Organon and Philips Team up to Study Drug Effects at the Molecular Level
News May 25, 2007
Organon, the human health care business unit of Akzo Nobel, and Royal Philips Electronics have announced that they will join forces in the development of new drugs and therapies for mental disorders and cancer.
With the help of biomarkers and Philips' advanced non-invasive medical imaging technology, it will for example be possible to study the effects of psychiatric drugs in the brain at the molecular level.
Molecular imaging technologies are expected to speed up the development and approval of new drugs and therapies by measuring drug effects at the molecular level.
In addition, these imaging technologies can be used to monitor the effect of the therapy and customize the treatment program accordingly. Such customized treatment programs could increase effectiveness and comfort, and ultimately accelerate and improve patient outcomes.
"Organon has invested heavily in optimizing its R&D efforts," explained David Nicholson, Executive Vice President Research and Development of Organon. "We are convinced that biomarker research will accelerate the R&D process and improve the success rate of developing new molecular and biological therapies. In particular, our drug development programs for the treatment of psychiatric and immune disorders are expected to benefit from this collaborative research effort with Philips."
"Our medical imaging modalities are rapidly improving and have evolved into extremely powerful tools to image the function and behavior of an anatomical feature, and not just its shape," said Rick Harwig, CTO of Philips.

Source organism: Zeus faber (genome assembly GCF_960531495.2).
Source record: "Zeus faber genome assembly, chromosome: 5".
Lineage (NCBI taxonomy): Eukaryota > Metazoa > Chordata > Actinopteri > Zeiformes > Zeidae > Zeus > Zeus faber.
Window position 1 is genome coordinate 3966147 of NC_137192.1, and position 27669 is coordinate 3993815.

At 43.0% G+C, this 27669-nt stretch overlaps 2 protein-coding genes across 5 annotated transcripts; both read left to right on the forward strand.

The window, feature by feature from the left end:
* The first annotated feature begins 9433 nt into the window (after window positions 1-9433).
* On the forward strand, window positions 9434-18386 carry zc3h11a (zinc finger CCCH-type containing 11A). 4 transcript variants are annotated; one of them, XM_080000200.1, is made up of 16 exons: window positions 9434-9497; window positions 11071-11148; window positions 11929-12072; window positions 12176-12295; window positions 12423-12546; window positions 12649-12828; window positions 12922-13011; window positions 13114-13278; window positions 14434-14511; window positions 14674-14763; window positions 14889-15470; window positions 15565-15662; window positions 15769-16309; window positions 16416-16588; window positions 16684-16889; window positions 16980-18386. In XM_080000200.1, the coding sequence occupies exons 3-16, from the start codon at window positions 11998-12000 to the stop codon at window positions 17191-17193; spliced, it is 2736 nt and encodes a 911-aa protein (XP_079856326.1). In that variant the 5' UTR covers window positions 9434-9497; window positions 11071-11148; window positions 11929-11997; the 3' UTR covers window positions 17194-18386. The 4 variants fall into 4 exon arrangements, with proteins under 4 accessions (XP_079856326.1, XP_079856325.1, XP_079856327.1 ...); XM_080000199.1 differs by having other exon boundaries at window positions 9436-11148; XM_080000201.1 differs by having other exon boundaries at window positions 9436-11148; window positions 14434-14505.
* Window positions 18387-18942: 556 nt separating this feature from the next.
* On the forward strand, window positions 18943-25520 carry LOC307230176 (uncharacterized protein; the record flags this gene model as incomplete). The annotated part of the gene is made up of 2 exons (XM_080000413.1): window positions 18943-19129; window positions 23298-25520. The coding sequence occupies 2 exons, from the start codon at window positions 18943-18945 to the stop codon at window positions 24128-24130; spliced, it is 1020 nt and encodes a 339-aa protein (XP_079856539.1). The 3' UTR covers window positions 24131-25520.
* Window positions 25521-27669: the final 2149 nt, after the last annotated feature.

"The combined technological expertise of Philips and the life sciences know-how of Organon will definitely speed up the evolution of our imaging modalities into tools to image the body at the molecular level. In addition, they will enable new opportunities in molecular diagnostics," added Harwig.
As part of the agreement, scientists from Organon will work at the Philips Life Sciences Facilities to identify, validate, and above all, exploit novel biomarkers. The Life Sciences Facilities, situated at the High Tech Campus in Eindhoven, is a multi-disciplinary research facility, which provides the necessary biological, chemical and technical infrastructure and expertise for research and development in the field of translational biomarkers and molecular medicine.
In of organic chemistry, reactions are notoriously difficult to analyze. As a result, reaction data in chemoinformatics has been much less developed than information about single molecules. In a new project, titled CGRtools, researchers solved a number of problems to better handle reaction information. The software library is significantly richer in functionality than all the existing tools.READ MORE